Traveling the highways of America, you drive through the places where many folks in this country still live: the small towns. One of them, just off the stretch of I-40 that runs between Nashville and Knoxville in Tennessee, is a place called Lebanon.
Now, unless you're a hunter and collector of antiques, you probably haven't heard of Lebanon. But that’s okay because folks in Lebanon like it just the way it is: comfortable, friendly, and a great place to come home to. No wonder Dan Evins thought it was just the place to start a business that, as it turns out, would someday become anything but small!
While working in the family gasoline business back in the late 1960s, Dan began thinking of ways to better meet the needs of folks on the road. Back then, the interstate system was still young and goods and services were hard to come by and often not to be trusted. What's more, with the rise of fast food, the little places that served up some of the real flavor of America seemed to be getting pushed out. Fast food might be a good business idea, Dan thought, but it sure wasn't such a hot eating idea. Truth is, Dan always saw mealtime as special – a time to catch up with your family, your friends, and your thoughts. Meals weren't meant to be swallowed down in three bites with a squirt of ketchup. One of Dan’s stories was to tell how, at the beginning of the suppers he remembered from childhood, his mother would let the family know they could start eating by pointing to the wide variety of country vegetables spread out across the table and saying, “Well, there’s the crop.”
Dan began to think about all the things that would make him feel comfortable were he far from home. Things like big jars of candy and homemade jellies, pot-bellied stoves, folks who let you take your time. He thought about simple, honest country food, and a store where you could buy someone a gift that was actually worth having.
What Dan had in mind was the kind of place he'd been to hundreds of times as a boy. It was a place called the country store, something every small community once had. Out west, they called them trading posts; up north, they were general stores. Where Dan grew up, in Middle Tennessee, they were old country stores, and Dan figured maybe folks traveling on the big new highways might appreciate a clean, comfortable, relaxed place to stop in for a good meal and some shopping that would offer up unique gifts and self-indulgences, many reminiscent of America’s country heritage.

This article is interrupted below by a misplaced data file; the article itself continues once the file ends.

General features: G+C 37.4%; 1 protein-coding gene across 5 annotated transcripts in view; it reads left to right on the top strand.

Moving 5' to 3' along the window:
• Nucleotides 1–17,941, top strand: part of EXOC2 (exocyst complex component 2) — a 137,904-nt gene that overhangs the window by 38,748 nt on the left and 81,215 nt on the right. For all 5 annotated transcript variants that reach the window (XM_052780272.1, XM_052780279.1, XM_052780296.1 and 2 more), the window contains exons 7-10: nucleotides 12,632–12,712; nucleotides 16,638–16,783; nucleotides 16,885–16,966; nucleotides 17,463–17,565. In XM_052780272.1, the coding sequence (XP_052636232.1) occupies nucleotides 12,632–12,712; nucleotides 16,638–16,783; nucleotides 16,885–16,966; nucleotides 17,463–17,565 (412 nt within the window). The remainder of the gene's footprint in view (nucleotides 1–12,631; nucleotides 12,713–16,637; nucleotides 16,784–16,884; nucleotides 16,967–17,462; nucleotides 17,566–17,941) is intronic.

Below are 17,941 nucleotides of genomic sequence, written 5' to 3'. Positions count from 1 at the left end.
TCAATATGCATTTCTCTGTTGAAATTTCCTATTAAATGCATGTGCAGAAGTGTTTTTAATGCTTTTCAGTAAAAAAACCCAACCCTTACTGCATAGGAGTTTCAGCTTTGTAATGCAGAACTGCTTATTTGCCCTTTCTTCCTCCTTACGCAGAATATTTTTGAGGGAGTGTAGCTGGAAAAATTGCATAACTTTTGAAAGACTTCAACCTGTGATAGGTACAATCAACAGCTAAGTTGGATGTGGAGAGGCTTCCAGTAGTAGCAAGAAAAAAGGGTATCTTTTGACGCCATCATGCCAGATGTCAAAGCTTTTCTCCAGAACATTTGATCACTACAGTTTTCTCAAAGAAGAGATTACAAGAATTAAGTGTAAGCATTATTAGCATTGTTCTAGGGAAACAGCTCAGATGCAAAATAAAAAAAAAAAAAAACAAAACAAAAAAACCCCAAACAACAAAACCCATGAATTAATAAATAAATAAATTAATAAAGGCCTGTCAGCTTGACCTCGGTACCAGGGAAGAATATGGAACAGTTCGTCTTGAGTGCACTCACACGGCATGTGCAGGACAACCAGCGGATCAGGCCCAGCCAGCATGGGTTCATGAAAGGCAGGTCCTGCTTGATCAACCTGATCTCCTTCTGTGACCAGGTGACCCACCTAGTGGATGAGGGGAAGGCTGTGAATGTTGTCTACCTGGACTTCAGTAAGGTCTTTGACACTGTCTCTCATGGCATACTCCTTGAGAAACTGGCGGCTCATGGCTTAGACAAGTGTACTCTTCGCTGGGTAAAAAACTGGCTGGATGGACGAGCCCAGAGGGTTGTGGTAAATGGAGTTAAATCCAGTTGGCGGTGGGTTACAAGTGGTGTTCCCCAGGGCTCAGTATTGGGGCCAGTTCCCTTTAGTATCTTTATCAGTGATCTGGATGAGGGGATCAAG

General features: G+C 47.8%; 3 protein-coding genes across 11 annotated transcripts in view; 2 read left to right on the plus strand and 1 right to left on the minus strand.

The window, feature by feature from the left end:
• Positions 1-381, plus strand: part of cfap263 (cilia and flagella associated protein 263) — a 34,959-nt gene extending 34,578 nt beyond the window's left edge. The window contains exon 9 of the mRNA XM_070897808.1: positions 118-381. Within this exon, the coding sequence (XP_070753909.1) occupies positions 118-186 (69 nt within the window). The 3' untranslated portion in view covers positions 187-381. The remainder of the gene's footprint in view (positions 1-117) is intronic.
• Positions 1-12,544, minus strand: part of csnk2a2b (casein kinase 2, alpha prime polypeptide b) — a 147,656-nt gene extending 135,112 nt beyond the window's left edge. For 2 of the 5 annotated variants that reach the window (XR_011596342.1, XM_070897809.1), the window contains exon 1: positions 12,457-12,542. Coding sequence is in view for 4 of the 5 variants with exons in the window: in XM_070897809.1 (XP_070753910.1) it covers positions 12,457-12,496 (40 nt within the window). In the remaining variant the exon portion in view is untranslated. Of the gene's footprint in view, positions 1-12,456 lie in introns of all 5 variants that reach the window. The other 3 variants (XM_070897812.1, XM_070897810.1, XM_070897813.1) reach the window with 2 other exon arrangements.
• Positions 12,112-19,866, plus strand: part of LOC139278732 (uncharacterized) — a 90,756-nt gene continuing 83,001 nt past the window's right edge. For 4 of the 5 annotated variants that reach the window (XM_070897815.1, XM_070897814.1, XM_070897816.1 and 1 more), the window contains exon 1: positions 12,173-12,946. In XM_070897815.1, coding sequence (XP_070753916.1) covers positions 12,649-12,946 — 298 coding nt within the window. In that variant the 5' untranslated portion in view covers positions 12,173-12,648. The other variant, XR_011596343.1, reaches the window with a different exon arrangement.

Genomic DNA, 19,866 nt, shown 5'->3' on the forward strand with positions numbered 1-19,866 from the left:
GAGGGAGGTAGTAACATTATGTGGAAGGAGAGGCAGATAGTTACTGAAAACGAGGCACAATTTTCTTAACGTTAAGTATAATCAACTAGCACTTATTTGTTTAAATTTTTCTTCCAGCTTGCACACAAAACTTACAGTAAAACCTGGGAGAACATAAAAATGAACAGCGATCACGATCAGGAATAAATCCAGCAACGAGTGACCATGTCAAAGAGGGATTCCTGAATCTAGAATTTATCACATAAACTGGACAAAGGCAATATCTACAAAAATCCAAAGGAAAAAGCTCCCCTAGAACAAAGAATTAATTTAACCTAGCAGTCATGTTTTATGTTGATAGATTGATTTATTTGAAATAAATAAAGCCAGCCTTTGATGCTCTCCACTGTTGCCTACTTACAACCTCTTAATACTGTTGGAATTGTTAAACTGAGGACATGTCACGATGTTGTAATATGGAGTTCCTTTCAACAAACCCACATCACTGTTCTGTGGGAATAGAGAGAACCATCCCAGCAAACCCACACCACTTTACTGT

As luck would have it, Dan's company owned a nice parcel of land on the outskirts of town. So with the help of a friend who was a contractor, plans were drawn up, and the first Cracker Barrel location opened on September 19, 1969.
Of course, building a country store isn't the same as being one. A lot of things would have to be just right, the two most important of which were what to serve, and who would serve it. So the corn bread came from cornmeal and an old country recipe, not a mix. Quality mattered, along with offering prices that were fair and honest. And thanks to the people who worked there, a trip to the original Cracker Barrel was a lot like a friendly visit to a neighbor's home.
Well, people liked Cracker Barrel and word got around. Pretty soon, folks were waiting in line for turnip greens, biscuits and gravy, and all the other good country cookin' that Cracker Barrel had to offer.
Naturally, it didn't take long for Dan and his investors (most of whom were local friends and associates) to see a whole lot more interstate ahead of them, and by 1977 there were 13 stores, from Tennessee clear to Georgia.
Now you might not have known it, but the early stores also sold gasoline, which makes sense since you’ll recall that Dan was in the family’s oil business. But when the oil embargo of the mid-seventies hit, new stores were built without the pumps. and today, we’re out of the gasoline business altogether. So if you're pulling in to one of our parking lots, make sure it's just your stomach that's on empty.
As time marched on, Cracker Barrel grew, and in 1981 the company went public with its stock. That same year, it was cited in Institutions Magazine as one of the nation's foremost growth chains, while Money Magazine listed the company as one of the top ten stocks in America. Suddenly flush with praise and the loyalty of guests who seemed to have an insatiable appetite for homestyle cooking, the company's expansion had even more drive behind it.
Between 1980 and 1990, eighty-four stores opened across the country. By the end of July 1996, there were 257 Cracker Barrel locations. And today, there are over 600 stores in 42 states, all owned by a company that has no plans for franchising so that we can maintain the consistency that our guests rely upon.
In fact, even though the business has grown, the important things have all stayed pretty much the same. Dan always said the mission is Pleasing People®, which he would explain as mutual respect. So even now, the mashed potatoes are scratch-made every day, the made from scratch biscuits come served with real butter, and the unique items in the gift shop offer genuine value.
Things are likely to stay this way, too. Call it nostalgia if you want, but the goal isn't simply to recreate to a time gone by – it's to preserve it. Because the way we see it, the lifestyle of rural America isn't about where you live. It's about how you live.